Crew Survival Considerations for Manned Spaceflight Programs - Past, Present, and Future
Crew survival concepts, which have been employed in the US manned spaceflight effort since the first missions, gained a renewed emphasis after the loss of the crew of the space shuttle Columbia on February 1, 2003. The Columbia Accident Investigation Board (CAIB) report included the observation that "Future crewed-vehicle requirements should incorporate the knowledge gained from the Challenger and Columbia accidents in assessing the feasibility of vehicles that could ensure crew survival even if the vehicle is destroyed" . This concept of crew survival is one of mitigating the effects of a hazardous event (i.e. surviving the "bad day") once it has occurred and differs from the traditional emphasis of safety engineering, which focuses on preventing hazardous events (i.e. preventing the "bad day"). Current efforts at NASA go beyond just the lessons learned from the Challenger and Columbia accidents to include reviewing all manned spaceflight accidents as well as applicable aviation and automobile information.
The current development of crew survival engineering within NASA can be divided into six capabilities:
Crew survival engineering within NASA is an evolutionary process. During Project Mercury, crew survival concepts were manifested by design features such as the use of a pressure suit, a launch escape system, life rafts, first aid kit, survival pack, and the design of the seat and restraints. During Project Gemini the launch escape rocket was replaced with ejection seats. Project Apollo returned to using the launch escape rocket. The Space Shuttle design did not include the use of pressure suits and only the first few flights included ejection seats and pressure suits for the Commander and Pilot positions. Once the shuttle was deemed operational, the ejection seats and pressure suits were removed. Pressure suits were only added back after the loss of the space shuttle Challenger. The Crew Exploration Vehicle returns to using a launch escape system.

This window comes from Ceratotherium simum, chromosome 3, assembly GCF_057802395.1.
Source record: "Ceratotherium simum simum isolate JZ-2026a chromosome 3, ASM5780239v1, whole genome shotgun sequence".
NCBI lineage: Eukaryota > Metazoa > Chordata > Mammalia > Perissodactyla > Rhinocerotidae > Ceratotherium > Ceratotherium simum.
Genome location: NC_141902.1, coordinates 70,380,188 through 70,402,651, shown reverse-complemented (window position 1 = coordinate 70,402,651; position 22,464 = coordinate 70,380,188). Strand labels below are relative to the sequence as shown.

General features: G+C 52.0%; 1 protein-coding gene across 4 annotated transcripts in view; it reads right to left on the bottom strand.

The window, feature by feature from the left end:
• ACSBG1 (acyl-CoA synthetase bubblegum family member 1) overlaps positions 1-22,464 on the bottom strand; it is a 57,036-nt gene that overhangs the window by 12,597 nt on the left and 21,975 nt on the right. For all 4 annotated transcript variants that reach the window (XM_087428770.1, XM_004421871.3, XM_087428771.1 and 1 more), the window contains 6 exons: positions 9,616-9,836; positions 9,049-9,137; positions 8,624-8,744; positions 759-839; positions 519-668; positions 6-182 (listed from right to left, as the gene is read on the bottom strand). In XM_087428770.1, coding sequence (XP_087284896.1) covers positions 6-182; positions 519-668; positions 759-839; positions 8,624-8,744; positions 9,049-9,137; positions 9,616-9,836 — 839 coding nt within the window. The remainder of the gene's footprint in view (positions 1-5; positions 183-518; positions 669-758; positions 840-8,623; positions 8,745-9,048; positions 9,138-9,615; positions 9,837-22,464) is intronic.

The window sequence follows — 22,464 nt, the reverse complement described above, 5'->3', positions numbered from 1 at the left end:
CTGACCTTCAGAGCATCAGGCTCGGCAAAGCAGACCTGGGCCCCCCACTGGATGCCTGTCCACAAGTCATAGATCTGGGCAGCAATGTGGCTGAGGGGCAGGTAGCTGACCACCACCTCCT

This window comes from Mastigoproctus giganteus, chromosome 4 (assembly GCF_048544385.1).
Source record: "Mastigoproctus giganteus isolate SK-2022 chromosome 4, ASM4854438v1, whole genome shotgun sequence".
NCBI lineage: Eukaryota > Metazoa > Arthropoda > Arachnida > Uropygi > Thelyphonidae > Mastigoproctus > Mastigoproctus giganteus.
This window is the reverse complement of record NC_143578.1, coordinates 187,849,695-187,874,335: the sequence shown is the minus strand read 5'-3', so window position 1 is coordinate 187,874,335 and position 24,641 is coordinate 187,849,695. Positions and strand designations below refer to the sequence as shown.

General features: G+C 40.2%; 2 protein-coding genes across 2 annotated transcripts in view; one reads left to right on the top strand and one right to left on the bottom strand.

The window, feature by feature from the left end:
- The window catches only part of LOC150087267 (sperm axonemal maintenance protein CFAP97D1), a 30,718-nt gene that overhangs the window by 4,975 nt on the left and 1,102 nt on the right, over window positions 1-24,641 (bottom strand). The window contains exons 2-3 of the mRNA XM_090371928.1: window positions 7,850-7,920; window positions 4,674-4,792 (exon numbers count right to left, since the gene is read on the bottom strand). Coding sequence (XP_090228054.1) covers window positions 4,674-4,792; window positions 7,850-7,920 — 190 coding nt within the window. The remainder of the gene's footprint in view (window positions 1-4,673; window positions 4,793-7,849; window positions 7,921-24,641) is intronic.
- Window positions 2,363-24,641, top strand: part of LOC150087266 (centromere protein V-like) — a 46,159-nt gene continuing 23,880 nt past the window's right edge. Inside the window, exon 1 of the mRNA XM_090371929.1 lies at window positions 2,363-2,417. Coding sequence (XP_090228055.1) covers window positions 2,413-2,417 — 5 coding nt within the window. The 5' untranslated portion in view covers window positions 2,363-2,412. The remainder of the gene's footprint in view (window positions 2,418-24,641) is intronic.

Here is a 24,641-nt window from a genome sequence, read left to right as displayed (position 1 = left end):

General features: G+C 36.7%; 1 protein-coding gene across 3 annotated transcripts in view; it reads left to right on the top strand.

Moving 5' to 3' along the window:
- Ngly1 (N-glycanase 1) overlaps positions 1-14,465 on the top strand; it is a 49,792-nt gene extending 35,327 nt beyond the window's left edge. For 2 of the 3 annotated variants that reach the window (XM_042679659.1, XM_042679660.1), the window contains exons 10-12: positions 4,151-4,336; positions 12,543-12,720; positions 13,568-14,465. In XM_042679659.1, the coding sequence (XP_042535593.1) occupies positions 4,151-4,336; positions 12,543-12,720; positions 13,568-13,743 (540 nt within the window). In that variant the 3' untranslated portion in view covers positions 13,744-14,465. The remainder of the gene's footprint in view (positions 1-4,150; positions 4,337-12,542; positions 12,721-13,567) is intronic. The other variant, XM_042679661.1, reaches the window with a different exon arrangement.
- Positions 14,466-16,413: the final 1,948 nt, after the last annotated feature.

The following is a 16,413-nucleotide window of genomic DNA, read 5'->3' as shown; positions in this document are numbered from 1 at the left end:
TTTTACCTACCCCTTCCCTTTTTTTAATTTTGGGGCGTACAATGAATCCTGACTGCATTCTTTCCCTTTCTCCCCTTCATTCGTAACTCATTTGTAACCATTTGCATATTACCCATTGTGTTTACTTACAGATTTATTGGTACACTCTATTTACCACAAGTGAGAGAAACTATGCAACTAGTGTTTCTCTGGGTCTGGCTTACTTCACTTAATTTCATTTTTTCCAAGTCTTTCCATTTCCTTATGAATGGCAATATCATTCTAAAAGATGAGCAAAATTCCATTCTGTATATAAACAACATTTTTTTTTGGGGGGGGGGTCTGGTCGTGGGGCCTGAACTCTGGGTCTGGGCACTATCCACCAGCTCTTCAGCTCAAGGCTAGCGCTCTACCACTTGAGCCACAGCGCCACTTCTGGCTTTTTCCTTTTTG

All of the hazards associated with life can never be fully mitigated. This is especially true when pushing to expand the frontiers of engineering and exploration. However, there are measures that can be employed to increase the likelihood of crew survival in the event of a "bad day".